• Serve at Butabika Hospital (the National Referral Office), manning the office, leading group discussion and identifying potential recipients of peer support services
  • Accompany the existing community mental health team for outreach and conduct independent home visits
  • Support each other through fortnightly meetings
  • Trained to provide primary care support for people recently discharged from hospital and their families, using:
    • Narrative methods such as “Tree of Life”
    • Communication skills
    • Recovery concepts
    • Wellness Recovery Action Plans
    • Guidance around self-disclosure

Key drivers

Strong partnership

  • The working relationship between Heartsounds Uganda and Butabika Hospital was very flexible and constructive.

Engagement of service users

  •  Empowering those with lived experience to deliver a service not only succeeds in bringing care and knowledge to recently discharged patients but also in challenging stigma at a personal and community level
  • Referring to those with lived experience to inform decisions helped to create confidence and belief in their own expertise
  • The co-creation of the scheme empowered service users to be active in developing and extending the scheme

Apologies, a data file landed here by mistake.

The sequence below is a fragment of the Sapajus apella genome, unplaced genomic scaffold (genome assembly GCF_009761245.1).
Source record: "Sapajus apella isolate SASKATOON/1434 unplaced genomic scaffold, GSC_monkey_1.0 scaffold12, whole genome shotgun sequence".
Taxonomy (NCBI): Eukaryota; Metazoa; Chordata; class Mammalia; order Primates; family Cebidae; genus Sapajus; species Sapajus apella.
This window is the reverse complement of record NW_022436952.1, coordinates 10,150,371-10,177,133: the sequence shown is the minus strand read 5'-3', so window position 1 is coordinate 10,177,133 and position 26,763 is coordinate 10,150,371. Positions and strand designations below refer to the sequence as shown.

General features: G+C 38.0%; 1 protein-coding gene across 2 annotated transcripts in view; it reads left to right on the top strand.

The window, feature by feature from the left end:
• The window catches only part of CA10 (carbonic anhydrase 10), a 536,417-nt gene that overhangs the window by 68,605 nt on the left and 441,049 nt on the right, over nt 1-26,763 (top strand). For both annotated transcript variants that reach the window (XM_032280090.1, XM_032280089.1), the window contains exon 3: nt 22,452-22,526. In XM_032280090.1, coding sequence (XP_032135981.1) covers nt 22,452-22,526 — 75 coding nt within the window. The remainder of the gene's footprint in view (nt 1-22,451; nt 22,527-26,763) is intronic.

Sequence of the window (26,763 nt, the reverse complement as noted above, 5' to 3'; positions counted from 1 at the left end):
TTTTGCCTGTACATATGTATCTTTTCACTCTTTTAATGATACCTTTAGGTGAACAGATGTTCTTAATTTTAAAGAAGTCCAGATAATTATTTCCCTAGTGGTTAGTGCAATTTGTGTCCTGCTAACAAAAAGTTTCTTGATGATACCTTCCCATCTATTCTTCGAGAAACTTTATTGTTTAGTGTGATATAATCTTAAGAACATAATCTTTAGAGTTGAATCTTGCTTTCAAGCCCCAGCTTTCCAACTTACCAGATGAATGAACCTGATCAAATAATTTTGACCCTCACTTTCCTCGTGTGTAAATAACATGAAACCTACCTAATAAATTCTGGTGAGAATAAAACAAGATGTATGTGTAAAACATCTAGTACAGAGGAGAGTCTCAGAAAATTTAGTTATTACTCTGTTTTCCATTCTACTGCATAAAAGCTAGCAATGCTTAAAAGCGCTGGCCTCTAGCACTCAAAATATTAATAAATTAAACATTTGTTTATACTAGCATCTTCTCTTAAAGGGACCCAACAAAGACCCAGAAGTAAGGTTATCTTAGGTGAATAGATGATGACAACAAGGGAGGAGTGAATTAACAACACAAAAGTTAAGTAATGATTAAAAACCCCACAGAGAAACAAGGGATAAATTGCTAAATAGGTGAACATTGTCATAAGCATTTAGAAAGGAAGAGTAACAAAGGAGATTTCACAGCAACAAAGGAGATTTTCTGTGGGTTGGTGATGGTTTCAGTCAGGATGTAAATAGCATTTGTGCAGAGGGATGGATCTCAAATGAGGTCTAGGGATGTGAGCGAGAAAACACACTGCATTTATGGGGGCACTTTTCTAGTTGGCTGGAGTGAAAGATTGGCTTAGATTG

• Creating opportunities for those with lived experience to help manage and administer the project helped to foster ownership and pride while reducing the workload of overburdened staff


Initial resistance

  • There was initially some staff resistance, with few clients referred into the scheme
  • After the first training, some PSWs were nervous about beginning work

Need for capacity-building

  • Limited literacy of some PSWs made record-keeping a challenge
  • PSWs who aided in administration and finance would have benefited from training specific to these roles

Cost of communication

  • During planning, the cost of communication and visits between PSWs and clients was underestimated. As a result, PSWs received only negligible financial benefits

Starting from scratch

  • Relationships between key stakeholders had not been fully established when the scheme started


Initial discussions with the Ugandan Ministry of Health have taken place to consider replicating this model in other locations around Uganda.

HeartSounds is working with the Butabika LinkHackney and City Mind and International Medical Corps to link service users participating in peer work schemes around the world, so that expertise can be better shared across national boundaries.


HeartSounds is a project of The Butabika Link, a partnership between Butabika Hospital (Uganda) and East London National Health Services Foundation Trust (UK).